A solution of 25.6 g of the compound from Example 69 (0.18 moles), 27.2 g of o-anisaldehyde (0.2 moles), 0.4 g of piperidine acetate and 200 mL of toluene was refluxed, removing water to a Dean Stark trap. After 4 hr, tlc indicated that the reaction was nearly complete. The solution was cooled, filtered, and the product was washed with toluene to give 35.4 g (76%) of a pale yellow solid, mp 127-131, whose H1NMR spectrum supported its structure.

Example 71

A solution of 34.6 g of the compound from Example 70 (0.13 moles), 166 mL of DMF, 26.6 mL of triethylamine (0.2 moles), and 0.27 g of hydroquinone was treated dropwise at 20-30 C. with 30 mL of methacrylic anhydride. The reaction was slightly exothermic. After a few hours tlc analysis indicated no starting material was present. The solution was drowned onto 300 g of ice and 300 g of water and the resulting oil was extracted with 300 mL of ethyl acetate. The ethyl acetate solution was washed 3 times with 250 mL of water, and dried (MgSO4). The MgSO4 was removed by filtration and the ethyl acetate was removed at room temperature in a roto-evaporator. A thick yellow liquid (53.3 g) was obtained. Analysis by nmr indicated that the product was contaminated with about 10% ethyl acetate. Analysis by liquid chromatography indicated a purity of 91% on a solvent-free basis.

Example 72

Methyl cyanoacetate (123.8 g, 1.25 moles) was heated to 80 and a slow addition of 131.2 g (1.25 moles) of 2-(2-amonoethoxy)ethanol was begun. Methanol was removed by means of a distillation head as it formed. During the addition the pot temperature was increased to 95 C. When the addition was complete the pot temperature was raised to 115 C. and when methanol evolution stopped, the reaction product was cooled to room temperature and was bottled. The theoretical amount of methanol was evolved during the process. The product (216 g, 99% of theory) was a light brown liquid whose H1NMR supported its structure.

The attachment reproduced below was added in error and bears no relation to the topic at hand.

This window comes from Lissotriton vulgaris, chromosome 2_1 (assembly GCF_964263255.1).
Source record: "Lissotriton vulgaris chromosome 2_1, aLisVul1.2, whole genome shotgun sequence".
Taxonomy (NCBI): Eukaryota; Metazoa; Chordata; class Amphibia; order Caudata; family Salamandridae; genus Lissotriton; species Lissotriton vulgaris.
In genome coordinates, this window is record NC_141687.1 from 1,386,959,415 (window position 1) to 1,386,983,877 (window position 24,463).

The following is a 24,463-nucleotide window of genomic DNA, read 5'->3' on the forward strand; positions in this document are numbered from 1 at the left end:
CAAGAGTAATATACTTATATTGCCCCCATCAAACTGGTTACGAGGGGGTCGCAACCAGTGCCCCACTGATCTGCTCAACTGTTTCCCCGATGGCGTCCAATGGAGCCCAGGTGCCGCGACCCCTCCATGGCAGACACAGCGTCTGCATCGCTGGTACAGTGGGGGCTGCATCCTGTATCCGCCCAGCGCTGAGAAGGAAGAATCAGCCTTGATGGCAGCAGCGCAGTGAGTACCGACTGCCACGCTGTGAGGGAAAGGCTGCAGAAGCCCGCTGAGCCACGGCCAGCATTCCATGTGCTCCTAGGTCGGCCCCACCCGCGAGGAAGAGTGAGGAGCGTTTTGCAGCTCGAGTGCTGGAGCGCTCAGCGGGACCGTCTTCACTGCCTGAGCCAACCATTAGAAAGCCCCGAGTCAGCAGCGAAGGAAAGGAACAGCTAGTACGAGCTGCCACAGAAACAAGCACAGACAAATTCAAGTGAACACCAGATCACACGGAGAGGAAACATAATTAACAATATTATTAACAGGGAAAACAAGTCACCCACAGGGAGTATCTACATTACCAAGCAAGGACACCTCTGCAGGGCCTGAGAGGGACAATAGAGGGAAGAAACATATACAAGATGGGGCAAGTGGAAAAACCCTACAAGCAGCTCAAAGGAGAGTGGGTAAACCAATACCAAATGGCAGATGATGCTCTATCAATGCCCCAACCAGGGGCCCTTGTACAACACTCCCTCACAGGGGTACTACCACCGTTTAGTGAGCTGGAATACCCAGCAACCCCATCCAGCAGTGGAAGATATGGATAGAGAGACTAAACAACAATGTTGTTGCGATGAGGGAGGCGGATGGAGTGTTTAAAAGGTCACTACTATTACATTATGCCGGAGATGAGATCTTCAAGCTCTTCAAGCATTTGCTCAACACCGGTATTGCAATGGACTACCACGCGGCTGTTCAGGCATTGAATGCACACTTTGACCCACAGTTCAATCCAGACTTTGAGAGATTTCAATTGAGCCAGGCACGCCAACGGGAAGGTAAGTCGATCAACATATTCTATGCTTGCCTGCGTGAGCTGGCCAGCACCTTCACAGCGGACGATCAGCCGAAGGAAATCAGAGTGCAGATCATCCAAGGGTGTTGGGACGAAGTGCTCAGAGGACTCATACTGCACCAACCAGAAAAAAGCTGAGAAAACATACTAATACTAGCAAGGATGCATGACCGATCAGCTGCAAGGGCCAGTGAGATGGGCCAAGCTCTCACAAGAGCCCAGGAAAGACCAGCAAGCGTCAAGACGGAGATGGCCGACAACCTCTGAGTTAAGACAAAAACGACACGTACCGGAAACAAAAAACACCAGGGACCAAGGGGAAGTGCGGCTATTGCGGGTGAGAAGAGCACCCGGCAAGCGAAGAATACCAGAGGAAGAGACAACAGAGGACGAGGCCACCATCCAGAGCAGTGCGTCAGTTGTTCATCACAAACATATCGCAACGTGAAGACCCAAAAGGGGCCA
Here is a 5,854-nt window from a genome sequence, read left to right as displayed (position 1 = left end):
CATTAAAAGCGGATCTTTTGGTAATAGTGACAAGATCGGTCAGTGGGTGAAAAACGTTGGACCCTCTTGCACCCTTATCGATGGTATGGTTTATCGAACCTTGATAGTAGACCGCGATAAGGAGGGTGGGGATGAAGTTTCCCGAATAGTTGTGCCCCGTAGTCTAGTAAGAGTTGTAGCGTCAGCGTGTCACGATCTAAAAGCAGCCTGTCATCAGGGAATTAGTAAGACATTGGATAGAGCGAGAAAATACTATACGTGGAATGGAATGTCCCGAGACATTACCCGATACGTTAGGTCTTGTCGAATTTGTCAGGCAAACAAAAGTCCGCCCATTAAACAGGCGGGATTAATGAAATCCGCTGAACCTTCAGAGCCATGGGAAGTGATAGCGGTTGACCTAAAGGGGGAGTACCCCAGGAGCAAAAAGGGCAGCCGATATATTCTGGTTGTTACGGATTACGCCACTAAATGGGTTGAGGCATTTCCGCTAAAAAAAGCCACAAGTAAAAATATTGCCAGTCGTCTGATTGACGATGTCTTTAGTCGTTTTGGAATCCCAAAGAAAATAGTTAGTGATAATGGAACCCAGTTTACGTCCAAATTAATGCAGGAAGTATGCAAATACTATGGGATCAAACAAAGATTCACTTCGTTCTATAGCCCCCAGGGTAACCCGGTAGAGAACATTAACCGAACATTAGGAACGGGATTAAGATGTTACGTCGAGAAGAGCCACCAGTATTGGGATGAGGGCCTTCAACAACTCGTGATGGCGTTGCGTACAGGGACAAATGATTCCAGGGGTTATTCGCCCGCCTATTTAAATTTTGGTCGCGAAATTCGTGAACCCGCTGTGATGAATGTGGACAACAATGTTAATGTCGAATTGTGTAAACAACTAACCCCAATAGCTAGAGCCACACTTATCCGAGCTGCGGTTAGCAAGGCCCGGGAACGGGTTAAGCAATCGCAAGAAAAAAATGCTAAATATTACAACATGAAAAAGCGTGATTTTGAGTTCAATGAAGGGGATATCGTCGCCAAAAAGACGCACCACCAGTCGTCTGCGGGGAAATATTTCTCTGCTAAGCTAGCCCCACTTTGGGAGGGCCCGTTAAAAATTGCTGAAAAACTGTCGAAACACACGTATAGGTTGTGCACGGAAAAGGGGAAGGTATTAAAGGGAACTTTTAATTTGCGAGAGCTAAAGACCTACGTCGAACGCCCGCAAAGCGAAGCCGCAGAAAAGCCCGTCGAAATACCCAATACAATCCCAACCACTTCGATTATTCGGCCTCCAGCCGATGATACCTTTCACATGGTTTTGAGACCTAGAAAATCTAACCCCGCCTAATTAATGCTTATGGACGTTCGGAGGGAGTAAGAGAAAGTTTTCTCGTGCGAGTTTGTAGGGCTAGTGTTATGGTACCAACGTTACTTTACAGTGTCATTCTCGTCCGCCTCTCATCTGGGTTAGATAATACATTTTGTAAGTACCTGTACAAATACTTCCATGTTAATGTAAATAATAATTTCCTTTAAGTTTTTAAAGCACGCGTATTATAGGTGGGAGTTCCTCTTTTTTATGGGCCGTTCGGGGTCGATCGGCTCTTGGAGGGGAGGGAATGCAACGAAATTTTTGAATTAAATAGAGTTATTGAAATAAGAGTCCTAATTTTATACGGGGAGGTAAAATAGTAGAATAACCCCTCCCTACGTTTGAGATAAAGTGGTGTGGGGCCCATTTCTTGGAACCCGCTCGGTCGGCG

Example 73

A solution of 20 g of the compound from Example 72 (0.12 moles), 13.6 g of p-methoxybenzaldehyde (0.1 moles), 0.3 g of piperidine acetate and 100 mL of toluene was refluxed, removing water to a Dean Stark trap. After 4 hr, tlc indicated that the reaction was complete. The solution was cooled and the thick slurry was thinned with 50 mL of toluene. The product was collected by filtration and the solids were washed with toluene to give 27.2 g of a pale yellow solid, mp 90-93 C. The product was reslurried in water to give 19.2 g (66%) of nearly white material, mp 98-100 C. The H1NMR spectrum of this product supported its structure.